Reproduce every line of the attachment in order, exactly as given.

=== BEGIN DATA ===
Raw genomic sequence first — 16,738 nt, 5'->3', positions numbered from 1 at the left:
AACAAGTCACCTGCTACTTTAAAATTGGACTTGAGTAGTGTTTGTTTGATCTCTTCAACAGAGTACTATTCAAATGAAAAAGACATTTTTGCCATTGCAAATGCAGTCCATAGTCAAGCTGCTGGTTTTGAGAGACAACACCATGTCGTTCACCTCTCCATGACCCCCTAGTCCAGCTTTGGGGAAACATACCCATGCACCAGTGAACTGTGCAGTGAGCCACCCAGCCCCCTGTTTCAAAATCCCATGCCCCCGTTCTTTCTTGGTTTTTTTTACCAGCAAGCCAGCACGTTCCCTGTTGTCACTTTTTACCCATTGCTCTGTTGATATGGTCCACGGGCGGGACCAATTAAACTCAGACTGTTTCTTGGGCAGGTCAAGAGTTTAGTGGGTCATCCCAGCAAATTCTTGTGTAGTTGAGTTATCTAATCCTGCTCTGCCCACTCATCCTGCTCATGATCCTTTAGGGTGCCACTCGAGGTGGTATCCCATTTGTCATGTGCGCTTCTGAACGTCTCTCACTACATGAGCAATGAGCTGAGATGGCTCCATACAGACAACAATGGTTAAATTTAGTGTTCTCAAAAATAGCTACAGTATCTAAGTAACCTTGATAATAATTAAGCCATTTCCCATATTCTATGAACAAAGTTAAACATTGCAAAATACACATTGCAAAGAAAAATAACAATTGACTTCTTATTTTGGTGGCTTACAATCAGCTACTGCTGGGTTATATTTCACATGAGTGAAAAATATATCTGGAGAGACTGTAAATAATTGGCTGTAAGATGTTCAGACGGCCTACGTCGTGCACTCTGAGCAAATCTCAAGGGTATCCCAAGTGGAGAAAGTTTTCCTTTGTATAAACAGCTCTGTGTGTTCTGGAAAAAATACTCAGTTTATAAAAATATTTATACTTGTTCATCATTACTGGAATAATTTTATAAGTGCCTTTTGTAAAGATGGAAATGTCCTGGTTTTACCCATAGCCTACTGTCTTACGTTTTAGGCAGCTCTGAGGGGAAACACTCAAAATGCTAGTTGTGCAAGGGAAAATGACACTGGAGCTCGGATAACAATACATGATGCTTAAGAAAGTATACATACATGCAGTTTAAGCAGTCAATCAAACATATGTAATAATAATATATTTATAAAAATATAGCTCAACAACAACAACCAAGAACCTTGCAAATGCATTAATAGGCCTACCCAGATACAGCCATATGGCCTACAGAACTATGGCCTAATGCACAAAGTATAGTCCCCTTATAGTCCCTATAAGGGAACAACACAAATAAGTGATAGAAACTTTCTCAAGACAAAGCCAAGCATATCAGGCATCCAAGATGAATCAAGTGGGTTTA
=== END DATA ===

Raw genomic sequence first — 16,738 nt, 5'->3', positions numbered from 1 at the left:
AACAAGTCACCTGCTACTTTAAAATTGGACTTGAGTAGTGTTTGTTTGATCTCTTCAACAGAGTACTATTCAAATGAAAAAGACATTTTTGCCATTGCAAATGCAGTCCATAGTCAAGCTGCTGGTTTTGAGAGACAACACCATGTCGTTCACCTCTCCATGACCCCCTAGTCCAGCTTTGGGGAAACATACCCATGCACCAGTGAACTGTGCAGTGAGCCACCCAGCCCCCTGTTTCAAAATCCCATGCCCCCGTTCTTTCTTGGTTTTTTTTACCAGCAAGCCAGCACGTTCCCTGTTGTCACTTTTTACCCATTGCTCTGTTGATATGGTCCACGGGCGGGACCAATTAAACTCAGACTGTTTCTTGGGCAGGTCAAGAGTTTAGTGGGTCATCCCAGCAAATTCTTGTGTAGTTGAGTTATCTAATCCTGCTCTGCCCACTCATCCTGCTCATGATCCTTTAGGGTGCCACTCGAGGTGGTATCCCATTTGTCATGTGCGCTTCTGAACGTCTCTCACTACATGAGCAATGAGCTGAGATGGCTCCATACAGACAACAATGGTTAAATTTAGTGTTCTCAAAAATAGCTACAGTATCTAAGTAACCTTGATAATAATTAAGCCATTTCCCATATTCTATGAACAAAGTTAAACATTGCAAAATACACATTGCAAAGAAAAATAACAATTGACTTCTTATTTTGGTGGCTTACAATCAGCTACTGCTGGGTTATATTTCACATGAGTGAAAAATATATCTGGAGAGACTGTAAATAATTGGCTGTAAGATGTTCAGACGGCCTACGTCGTGCACTCTGAGCAAATCTCAAGGGTATCCCAAGTGGAGAAAGTTTTCCTTTGTATAAACAGCTCTGTGTGTTCTGGAAAAAATACTCAGTTTATAAAAATATTTATACTTGTTCATCATTACTGGAATAATTTTATAAGTGCCTTTTGTAAAGATGGAAATGTCCTGGTTTTACCCATAGCCTACTGTCTTACGTTTTAGGCAGCTCTGAGGGGAAACACTCAAAATGCTAGTTGTGCAAGGGAAAATGACACTGGAGCTCGGATAACAATACATGATGCTTAAGAAAGTATACATACATGCAGTTTAAGCAGTCAATCAAACATATGTAATAATAATATATTTATAAAAATATAGCTCAACAACAACAACCAAGAACCTTGCAAATGCATTAATAGGCCTACCCAGATACAGCCATATGGCCTACAGAACTATGGCCTAATGCACAAAGTATAGTCCCCTTATAGTCCCTATAAGGGAACAACACAAATAAGTGATAGAAACTTTCTCAAGACAAAGCCAAGCATATCAGGCATCCAAGATGAATCAAGTGGGTTTA